More than 500 ancient artifacts from the prehistoric era were formally returned to the kingdom from the United States at a ceremony yesterday afternoon.
W. Patrick Murphy, the top US diplomat in Thailand, and Culture Minister Veera Rojpojanarat presided over the return of the 554 items Wednesday at the National Museum in Bangkok, where a number of the objects were displayed.
“Each and every one of these artifacts symbolize the rich history of Thai people,” Veera said. “On behalf of the people of Thailand, I wish to express my heartfelt appreciation to the US government for their kind support in delivering the artifacts back to their rightful place.”
Veera described the contents of the trove as including 222 pottery pieces, 197 bronze ornaments, 79 bronze instruments, 35 beads, 11 stone objects including axes.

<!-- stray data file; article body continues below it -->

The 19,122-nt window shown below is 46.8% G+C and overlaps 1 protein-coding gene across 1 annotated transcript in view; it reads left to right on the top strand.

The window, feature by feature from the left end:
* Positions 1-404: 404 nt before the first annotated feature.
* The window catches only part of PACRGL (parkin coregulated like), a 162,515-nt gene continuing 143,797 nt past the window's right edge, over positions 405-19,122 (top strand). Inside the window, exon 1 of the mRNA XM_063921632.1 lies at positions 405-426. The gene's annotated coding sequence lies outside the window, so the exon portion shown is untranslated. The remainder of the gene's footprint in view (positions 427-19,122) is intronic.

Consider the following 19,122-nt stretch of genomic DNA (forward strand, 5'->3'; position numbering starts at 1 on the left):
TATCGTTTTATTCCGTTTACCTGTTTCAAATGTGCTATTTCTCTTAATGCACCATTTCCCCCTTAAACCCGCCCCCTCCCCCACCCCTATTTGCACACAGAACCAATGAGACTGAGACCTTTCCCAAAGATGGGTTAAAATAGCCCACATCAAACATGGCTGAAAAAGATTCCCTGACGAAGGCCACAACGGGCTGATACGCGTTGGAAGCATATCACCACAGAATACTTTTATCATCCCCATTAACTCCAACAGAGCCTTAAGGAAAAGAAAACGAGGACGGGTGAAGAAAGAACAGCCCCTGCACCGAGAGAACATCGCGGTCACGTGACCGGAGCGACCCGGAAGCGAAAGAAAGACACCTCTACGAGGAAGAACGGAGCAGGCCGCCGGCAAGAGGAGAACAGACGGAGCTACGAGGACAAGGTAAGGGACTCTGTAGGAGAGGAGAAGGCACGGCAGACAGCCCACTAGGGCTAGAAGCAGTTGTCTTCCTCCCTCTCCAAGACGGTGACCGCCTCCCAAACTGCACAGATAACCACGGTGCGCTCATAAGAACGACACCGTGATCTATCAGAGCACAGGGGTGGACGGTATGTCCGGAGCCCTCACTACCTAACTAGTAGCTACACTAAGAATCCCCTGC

For its part, Murphy said all nations fall victims to cultural looters, and the United States was happy to be part of returning the items to Thailand.
“Over the past seven years, nearly 7,000 items have been returned to some 30 countries around the world, including this region,” he said. “It’s a very good today Thailand has joined those countries, retaking the ownership of artifacts that should not have left the kingdom.”
California Attorney General Kamala Harris helped secure the return of the objects from the Bowers Museum in Southern California. The bronze-age artifacts arrived in Thailand on Oct. 3 under an agreement that in return indemnified the museum from legal action.
Some of them will put on display at the Ban Chiang National Museum in Udon Thani due to interest from local residents. Another portion will be put on display at the national museum in Pathumthani.
Having them back will bring several benefits for Thailand, archaeology adviser Somchai Na Naknonphanom said. Historians will gain more knowledge of how people lived in pre-historic Bang Chiang, including a better understanding of the tools and methods they’d developed.
Also they might help identify related objects, such as ornamental glass and beads, that have ended up in private collections.
Photos: Watsamon Tri-yasakda
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